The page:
“Powerful—edge-of-the-seat riveting—because it is not, in any sense, a policy book. Rather, this is a story about saving ourselves. . . . It steps outside of the established political debate and lexicon—one of the rare books addressing a major national policy issue that is able to do so in language not already debased by the problem itself. . . . Alas, healthcare civilians can't actually read most books about healthcare (and if you can, then you are part of the problem). But you can read this one.”
—Michael Wolff, The Guardian
“David Goldhill is a genius observer of a broken system in need of fresh ideas. His testimony and common-sense ideas are devastatingly important in light of out-of-control medical prices. A must-read for doctors, policy-makers and patients alike. Catastrophic Care is a defining book of our era, and a roadmap for fixing our country's leading debt driver. You will never see medical care the same way.”
—Marty Makary, MD, author of Unaccountable: What Hospitals Won't Tell You and How Transparency Can Revolutionize Healthcare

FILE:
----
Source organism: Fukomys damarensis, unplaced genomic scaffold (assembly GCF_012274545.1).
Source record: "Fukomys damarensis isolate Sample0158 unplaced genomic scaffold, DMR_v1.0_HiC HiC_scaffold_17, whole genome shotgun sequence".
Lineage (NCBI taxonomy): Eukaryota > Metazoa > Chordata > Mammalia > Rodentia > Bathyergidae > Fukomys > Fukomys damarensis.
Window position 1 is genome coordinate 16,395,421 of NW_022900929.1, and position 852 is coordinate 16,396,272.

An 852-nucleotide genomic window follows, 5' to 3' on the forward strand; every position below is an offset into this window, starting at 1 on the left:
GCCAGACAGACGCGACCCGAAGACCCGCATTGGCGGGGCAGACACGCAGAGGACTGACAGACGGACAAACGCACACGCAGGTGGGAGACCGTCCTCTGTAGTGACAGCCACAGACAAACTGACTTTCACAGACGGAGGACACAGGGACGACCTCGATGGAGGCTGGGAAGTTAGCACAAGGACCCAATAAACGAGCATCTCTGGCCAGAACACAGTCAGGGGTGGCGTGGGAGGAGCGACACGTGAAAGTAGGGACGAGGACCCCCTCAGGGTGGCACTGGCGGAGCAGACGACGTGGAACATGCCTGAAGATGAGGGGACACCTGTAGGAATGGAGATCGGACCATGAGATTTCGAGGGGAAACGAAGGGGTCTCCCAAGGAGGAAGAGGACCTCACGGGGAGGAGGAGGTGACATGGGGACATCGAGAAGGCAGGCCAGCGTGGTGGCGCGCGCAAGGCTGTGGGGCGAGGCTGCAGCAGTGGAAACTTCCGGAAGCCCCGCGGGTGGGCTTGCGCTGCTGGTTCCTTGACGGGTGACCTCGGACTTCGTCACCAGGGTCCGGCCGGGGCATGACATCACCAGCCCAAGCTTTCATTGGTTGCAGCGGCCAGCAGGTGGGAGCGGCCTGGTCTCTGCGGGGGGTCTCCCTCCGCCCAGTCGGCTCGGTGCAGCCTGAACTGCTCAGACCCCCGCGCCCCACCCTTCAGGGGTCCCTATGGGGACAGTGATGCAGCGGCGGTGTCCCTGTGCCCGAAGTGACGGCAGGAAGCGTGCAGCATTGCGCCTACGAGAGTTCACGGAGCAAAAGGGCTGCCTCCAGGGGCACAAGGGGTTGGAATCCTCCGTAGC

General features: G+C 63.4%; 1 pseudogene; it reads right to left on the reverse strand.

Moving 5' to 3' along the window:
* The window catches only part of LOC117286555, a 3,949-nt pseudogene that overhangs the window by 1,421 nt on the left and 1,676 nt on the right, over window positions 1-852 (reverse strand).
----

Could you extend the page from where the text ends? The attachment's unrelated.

“For those who are troubled by both the failures of our healthcare system and the misdirected diagnoses and prescriptions offered by pundits, policy experts, and politicians from across the political spectrum, David Goldhill offers a brilliant and much needed antidote. By calling out with remarkable clarity the numerous, but now almost invisible incentives and regulations that drive the dysfunction of our current system, Catastrophic Care provides an illuminating framework for understanding the crisis, and then a path to the kinds of reforms that will surely be necessary.”
—Jeffrey S. Flier, Dean of the Faculty, Harvard Medical School
“[A] fascinating and infuriating expose of the American health care system . . . Goldhill persuasively argues that a consumer-driven system—which will require greater vigilance and commitment on the part of citizens in actively managing their health—is the first step toward sustainability and lower individual and government costs. . . . Goldhill's reasoned, logical alternative to the current system goes beyond political finger-pointing, and while his take is sobering, it’s one that offers sound solutions.”
“Highly readable presentation of one businessman’s solution, likely to provoke discussion if not agreement.”